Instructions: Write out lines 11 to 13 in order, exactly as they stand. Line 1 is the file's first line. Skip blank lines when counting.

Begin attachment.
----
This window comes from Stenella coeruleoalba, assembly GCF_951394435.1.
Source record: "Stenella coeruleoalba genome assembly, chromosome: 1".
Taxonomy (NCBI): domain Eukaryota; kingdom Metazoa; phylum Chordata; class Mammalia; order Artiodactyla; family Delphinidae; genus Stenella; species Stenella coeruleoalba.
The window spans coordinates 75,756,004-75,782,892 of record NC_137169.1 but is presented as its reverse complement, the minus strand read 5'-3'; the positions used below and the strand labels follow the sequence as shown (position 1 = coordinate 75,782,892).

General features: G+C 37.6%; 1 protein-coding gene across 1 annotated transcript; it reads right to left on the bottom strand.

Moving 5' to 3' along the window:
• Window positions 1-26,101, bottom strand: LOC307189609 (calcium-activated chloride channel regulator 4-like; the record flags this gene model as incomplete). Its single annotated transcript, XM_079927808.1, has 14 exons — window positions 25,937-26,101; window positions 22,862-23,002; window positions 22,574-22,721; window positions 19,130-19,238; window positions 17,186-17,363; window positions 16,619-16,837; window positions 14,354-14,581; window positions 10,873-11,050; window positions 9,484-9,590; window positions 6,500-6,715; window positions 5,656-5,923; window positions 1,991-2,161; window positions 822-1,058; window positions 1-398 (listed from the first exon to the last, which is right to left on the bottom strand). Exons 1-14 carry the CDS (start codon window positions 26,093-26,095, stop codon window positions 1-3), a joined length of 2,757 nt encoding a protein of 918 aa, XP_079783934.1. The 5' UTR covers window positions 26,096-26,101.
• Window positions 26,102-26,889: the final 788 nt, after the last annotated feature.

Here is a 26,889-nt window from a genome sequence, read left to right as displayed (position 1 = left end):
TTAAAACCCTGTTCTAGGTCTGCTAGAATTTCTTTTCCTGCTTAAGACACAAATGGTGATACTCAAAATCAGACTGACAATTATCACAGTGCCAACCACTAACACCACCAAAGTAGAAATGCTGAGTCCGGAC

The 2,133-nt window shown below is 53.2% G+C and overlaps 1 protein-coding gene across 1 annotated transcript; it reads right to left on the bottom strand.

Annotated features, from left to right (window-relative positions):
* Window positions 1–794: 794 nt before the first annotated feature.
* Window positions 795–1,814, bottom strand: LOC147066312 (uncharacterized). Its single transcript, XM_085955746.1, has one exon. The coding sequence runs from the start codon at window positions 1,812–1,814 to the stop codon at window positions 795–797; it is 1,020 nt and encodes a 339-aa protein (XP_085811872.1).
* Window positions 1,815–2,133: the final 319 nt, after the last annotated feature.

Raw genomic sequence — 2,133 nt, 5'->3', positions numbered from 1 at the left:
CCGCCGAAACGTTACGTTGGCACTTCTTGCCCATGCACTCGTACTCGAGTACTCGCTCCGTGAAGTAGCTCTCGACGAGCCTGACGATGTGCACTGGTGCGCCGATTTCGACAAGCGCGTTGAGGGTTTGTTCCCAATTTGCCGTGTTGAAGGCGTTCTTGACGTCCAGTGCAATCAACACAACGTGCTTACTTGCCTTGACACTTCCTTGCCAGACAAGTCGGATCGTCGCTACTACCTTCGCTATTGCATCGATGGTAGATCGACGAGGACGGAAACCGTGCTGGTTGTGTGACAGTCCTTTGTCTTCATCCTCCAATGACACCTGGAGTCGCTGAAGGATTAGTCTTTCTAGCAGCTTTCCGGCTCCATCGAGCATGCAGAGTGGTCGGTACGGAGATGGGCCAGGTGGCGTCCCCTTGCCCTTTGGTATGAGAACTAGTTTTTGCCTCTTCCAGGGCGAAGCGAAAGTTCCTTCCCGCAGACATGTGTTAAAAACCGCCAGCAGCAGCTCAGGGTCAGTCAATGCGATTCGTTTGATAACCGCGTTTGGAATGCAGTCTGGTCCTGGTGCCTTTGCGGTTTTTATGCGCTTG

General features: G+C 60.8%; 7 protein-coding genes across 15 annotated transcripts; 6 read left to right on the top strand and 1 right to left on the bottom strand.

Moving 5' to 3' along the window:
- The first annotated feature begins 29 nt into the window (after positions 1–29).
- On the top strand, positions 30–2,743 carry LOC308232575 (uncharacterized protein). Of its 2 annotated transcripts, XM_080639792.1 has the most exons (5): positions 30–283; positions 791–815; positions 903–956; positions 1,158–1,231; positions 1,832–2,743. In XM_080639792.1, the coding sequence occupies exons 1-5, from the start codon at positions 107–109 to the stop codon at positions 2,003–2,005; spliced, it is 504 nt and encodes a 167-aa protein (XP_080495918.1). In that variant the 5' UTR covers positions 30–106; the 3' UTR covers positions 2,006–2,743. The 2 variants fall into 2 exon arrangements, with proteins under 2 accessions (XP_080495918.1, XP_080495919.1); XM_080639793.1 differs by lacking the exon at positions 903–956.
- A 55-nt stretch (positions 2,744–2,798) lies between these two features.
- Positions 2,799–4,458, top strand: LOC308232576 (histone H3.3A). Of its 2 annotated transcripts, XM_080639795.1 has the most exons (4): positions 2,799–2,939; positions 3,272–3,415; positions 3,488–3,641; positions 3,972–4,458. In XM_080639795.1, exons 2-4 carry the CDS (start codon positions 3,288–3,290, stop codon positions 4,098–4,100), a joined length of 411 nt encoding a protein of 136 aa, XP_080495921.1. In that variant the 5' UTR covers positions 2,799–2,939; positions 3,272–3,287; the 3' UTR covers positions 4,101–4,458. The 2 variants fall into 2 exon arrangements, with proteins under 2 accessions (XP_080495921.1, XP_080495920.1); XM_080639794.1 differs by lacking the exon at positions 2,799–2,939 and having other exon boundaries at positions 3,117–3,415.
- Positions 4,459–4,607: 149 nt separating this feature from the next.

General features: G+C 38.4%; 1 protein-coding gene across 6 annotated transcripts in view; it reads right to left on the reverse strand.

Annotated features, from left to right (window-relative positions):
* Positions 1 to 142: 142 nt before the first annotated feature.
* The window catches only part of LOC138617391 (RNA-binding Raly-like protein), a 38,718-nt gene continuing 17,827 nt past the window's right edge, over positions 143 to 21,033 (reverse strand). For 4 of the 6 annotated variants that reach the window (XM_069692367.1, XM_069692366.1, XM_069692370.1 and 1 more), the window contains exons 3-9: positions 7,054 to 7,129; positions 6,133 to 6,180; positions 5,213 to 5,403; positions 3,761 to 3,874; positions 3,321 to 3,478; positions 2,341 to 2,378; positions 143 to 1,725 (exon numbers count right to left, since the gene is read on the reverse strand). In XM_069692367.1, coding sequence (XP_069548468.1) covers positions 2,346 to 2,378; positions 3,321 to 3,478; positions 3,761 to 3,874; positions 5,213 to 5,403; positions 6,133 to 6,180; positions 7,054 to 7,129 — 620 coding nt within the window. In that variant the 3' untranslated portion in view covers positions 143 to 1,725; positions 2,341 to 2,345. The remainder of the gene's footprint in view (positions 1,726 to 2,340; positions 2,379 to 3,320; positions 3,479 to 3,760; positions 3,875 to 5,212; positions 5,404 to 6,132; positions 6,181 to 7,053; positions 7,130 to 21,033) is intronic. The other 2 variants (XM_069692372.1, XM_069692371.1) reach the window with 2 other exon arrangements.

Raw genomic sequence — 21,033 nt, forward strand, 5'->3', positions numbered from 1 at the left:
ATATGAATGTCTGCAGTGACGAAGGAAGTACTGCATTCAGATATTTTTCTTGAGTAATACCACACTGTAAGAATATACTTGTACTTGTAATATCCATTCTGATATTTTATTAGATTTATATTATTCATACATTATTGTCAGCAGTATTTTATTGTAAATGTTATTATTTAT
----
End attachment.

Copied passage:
The 2,133-nt window shown below is 53.2% G+C and overlaps 1 protein-coding gene across 1 annotated transcript; it reads right to left on the bottom strand.

Annotated features, from left to right (window-relative positions):
* Window positions 1–794: 794 nt before the first annotated feature.